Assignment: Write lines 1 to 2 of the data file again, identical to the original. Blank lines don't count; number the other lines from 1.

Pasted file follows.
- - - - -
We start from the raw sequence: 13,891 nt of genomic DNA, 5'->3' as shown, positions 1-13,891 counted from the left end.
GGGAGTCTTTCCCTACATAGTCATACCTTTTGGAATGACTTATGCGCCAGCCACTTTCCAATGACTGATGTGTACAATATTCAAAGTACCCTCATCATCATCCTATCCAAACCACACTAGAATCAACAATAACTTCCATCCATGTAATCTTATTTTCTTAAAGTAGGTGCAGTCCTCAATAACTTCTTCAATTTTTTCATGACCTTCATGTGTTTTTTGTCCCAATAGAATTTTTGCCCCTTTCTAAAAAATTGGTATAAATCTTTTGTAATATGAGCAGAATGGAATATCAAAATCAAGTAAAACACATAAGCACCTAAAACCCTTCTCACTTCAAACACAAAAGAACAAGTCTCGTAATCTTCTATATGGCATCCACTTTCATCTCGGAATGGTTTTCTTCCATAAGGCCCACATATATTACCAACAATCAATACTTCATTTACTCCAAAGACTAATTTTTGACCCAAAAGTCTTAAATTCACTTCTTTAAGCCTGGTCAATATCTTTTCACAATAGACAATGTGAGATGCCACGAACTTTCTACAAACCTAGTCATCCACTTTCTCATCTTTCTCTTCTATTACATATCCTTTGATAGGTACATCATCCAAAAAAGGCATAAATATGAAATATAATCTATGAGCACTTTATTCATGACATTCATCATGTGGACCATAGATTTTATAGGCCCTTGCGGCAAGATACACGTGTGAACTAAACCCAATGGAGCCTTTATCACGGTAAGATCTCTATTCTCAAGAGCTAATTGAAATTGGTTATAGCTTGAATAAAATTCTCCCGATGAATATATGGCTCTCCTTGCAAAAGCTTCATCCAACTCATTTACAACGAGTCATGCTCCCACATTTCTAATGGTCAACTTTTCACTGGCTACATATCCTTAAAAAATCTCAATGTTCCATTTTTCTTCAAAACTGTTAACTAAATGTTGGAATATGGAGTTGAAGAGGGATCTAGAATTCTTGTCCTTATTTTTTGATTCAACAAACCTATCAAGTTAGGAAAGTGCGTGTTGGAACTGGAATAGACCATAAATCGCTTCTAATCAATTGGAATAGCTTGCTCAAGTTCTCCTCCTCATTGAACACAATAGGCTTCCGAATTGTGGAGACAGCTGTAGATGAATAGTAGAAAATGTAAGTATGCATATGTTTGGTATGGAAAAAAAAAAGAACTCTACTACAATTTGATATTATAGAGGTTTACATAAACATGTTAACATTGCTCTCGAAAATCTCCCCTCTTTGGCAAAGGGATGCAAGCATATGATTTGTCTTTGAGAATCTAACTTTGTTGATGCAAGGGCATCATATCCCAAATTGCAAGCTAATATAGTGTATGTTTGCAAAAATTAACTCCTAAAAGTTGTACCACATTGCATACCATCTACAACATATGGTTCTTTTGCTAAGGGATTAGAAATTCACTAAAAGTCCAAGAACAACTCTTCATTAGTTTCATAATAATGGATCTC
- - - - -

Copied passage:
We start from the raw sequence: 13,891 nt of genomic DNA, 5'->3' as shown, positions 1-13,891 counted from the left end.
GGGAGTCTTTCCCTACATAGTCATACCTTTTGGAATGACTTATGCGCCAGCCACTTTCCAATGACTGATGTGTACAATATTCAAAGTACCCTCATCATCATCCTATCCAAACCACACTAGAATCAACAATAACTTCCATCCATGTAATCTTATTTTCTTAAAGTAGGTGCAGTCCTCAATAACTTCTTCAATTTTTTCATGACCTTCATGTGTTTTTTGTCCCAATAGAATTTTTGCCCCTTTCTAAAAAATTGGTATAAATCTTTTGTAATATGAGCAGAATGGAATATCAAAATCAAGTAAAACACATAAGCACCTAAAACCCTTCTCACTTCAAACACAAAAGAACAAGTCTCGTAATCTTCTATATGGCATCCACTTTCATCTCGGAATGGTTTTCTTCCATAAGGCCCACATATATTACCAACAATCAATACTTCATTTACTCCAAAGACTAATTTTTGACCCAAAAGTCTTAAATTCACTTCTTTAAGCCTGGTCAATATCTTTTCACAATAGACAATGTGAGATGCCACGAACTTTCTACAAACCTAGTCATCCACTTTCTCATCTTTCTCTTCTATTACATATCCTTTGATAGGTACATCATCCAAAAAAGGCATAAATATGAAATATAATCTATGAGCACTTTATTCATGACATTCATCATGTGGACCATAGATTTTATAGGCCCTTGCGGCAAGATACACGTGTGAACTAAACCCAATGGAGCCTTTATCACGGTAAGATCTCTATTCTCAAGAGCTAATTGAAATTGGTTATAGCTTGAATAAAATTCTCCCGATGAATATATGGCTCTCCTTGCAAAAGCTTCATCCAACTCATTTACAACGAGTCATGCTCCCACATTTCTAATGGTCAACTTTTCACTGGCTACATATCCTTAAAAAATCTCAATGTTCCATTTTTCTTCAAAACTGTTAACTAAATGTTGGAATATGGAGTTGAAGAGGGATCTAGAATTCTTGTCCTTATTTTTTGATTCAACAAACCTATCAAGTTAGGAAAGTGCGTGTTGGAACTGGAATAGACCATAAATCGCTTCTAATCAATTGGAATAGCTTGCTCAAGTTCTCCTCCTCATTGAACACAATAGGCTTCCGAATTGTGGAGACAGCTGTAGATGAATAGTAGAAAATGTAAGTATGCATATGTTTGGTATGGAAAAAAAAAAGAACTCTACTACAATTTGATATTATAGAGGTTTACATAAACATGTTAACATTGCTCTCGAAAATCTCCCCTCTTTGGCAAAGGGATGCAAGCATATGATTTGTCTTTGAGAATCTAACTTTGTTGATGCAAGGGCATCATATCCCAAATTGCAAGCTAATATAGTGTATGTTTGCAAAAATTAACTCCTAAAAGTTGTACCACATTGCATACCATCTACAACATATGGTTCTTTTGCTAAGGGATTAGAAATTCACTAAAAGTCCAAGAACAACTCTTCATTAGTTTCATAATAATGGATCTC